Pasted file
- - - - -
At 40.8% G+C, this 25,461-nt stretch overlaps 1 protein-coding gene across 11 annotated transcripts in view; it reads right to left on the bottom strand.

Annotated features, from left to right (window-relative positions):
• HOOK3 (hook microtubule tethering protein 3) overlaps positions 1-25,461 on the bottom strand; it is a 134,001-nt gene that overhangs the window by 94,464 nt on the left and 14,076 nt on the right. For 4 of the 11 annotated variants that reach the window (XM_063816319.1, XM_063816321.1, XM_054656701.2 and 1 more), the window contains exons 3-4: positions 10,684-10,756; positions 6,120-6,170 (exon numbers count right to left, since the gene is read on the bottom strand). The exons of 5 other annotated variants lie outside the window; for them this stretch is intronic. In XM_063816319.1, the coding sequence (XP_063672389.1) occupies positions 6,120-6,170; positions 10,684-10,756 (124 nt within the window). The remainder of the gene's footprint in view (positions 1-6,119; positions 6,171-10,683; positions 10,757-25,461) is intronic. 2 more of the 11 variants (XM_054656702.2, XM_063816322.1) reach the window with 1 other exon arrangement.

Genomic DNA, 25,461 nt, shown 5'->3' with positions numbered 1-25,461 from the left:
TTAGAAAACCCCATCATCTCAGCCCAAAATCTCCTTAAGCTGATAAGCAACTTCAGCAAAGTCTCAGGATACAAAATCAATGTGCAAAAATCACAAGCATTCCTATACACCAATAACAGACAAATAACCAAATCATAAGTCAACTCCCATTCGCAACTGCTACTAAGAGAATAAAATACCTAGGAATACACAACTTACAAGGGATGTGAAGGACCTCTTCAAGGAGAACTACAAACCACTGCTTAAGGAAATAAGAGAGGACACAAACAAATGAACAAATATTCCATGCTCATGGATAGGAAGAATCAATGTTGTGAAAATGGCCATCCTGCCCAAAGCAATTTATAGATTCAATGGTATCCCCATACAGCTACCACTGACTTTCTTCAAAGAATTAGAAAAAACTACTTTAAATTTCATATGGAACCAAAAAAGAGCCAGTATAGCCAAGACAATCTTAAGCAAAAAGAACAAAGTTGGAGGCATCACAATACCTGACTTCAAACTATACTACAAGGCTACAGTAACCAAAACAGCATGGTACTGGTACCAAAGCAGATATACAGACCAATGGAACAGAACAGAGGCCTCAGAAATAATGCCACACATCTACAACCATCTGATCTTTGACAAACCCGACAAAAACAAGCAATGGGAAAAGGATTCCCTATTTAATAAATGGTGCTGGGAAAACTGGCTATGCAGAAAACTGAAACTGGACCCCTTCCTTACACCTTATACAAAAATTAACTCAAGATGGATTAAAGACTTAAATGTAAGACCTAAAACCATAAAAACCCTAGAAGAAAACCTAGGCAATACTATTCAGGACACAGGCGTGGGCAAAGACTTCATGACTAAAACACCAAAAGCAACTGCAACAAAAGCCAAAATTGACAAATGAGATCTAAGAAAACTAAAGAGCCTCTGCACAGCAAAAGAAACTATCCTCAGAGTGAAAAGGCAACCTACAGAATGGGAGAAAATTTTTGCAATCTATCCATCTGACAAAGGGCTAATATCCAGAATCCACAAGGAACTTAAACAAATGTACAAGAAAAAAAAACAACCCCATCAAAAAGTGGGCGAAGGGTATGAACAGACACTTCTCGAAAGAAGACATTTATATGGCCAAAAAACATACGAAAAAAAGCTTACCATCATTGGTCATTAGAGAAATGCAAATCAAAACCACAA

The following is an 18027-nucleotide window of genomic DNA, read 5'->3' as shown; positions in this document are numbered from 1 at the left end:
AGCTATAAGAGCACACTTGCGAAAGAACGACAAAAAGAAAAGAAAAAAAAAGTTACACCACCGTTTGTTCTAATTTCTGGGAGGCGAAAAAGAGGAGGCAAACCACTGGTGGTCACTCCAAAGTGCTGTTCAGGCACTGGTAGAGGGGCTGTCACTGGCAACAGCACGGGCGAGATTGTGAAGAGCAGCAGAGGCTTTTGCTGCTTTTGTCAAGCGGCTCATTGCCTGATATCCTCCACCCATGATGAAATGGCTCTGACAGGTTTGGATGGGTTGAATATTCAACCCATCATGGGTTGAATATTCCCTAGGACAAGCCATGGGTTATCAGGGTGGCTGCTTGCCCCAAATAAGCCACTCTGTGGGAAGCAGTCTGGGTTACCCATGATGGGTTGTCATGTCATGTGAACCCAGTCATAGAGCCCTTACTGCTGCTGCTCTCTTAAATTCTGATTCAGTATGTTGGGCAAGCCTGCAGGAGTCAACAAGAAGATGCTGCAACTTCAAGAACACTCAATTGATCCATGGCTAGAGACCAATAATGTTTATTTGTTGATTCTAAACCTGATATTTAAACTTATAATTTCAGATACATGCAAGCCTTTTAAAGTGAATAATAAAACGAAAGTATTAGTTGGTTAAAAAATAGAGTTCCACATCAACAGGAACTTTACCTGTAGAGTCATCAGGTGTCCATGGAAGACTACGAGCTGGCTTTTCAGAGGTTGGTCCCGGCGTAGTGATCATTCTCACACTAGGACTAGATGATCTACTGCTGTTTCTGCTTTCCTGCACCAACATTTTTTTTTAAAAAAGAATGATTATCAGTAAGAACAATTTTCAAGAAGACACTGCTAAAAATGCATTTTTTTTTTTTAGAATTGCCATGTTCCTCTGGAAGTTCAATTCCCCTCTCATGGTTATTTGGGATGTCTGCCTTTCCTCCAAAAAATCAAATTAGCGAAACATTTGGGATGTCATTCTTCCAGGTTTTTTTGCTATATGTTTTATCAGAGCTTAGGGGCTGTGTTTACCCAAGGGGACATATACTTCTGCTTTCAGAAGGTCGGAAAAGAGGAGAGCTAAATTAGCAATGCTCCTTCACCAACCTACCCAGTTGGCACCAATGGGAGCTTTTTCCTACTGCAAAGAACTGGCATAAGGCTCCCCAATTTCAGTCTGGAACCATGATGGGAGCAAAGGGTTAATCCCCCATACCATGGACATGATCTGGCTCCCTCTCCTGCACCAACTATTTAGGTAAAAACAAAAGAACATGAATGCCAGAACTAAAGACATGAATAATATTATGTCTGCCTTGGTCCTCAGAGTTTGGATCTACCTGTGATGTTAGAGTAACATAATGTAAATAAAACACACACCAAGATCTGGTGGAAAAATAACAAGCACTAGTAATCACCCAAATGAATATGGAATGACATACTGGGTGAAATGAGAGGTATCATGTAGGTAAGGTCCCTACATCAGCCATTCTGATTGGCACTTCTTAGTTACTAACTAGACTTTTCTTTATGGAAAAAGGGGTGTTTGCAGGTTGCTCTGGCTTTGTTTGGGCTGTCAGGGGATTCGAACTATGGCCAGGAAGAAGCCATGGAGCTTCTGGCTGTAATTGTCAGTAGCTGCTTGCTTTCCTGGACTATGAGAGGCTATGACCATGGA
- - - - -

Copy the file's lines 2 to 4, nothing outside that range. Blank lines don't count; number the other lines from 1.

Annotated features, from left to right (window-relative positions):
• HOOK3 (hook microtubule tethering protein 3) overlaps positions 1-25,461 on the bottom strand; it is a 134,001-nt gene that overhangs the window by 94,464 nt on the left and 14,076 nt on the right. For 4 of the 11 annotated variants that reach the window (XM_063816319.1, XM_063816321.1, XM_054656701.2 and 1 more), the window contains exons 3-4: positions 10,684-10,756; positions 6,120-6,170 (exon numbers count right to left, since the gene is read on the bottom strand). The exons of 5 other annotated variants lie outside the window; for them this stretch is intronic. In XM_063816319.1, the coding sequence (XP_063672389.1) occupies positions 6,120-6,170; positions 10,684-10,756 (124 nt within the window). The remainder of the gene's footprint in view (positions 1-6,119; positions 6,171-10,683; positions 10,757-25,461) is intronic. 2 more of the 11 variants (XM_054656702.2, XM_063816322.1) reach the window with 1 other exon arrangement.

Genomic DNA, 25,461 nt, shown 5'->3' with positions numbered 1-25,461 from the left: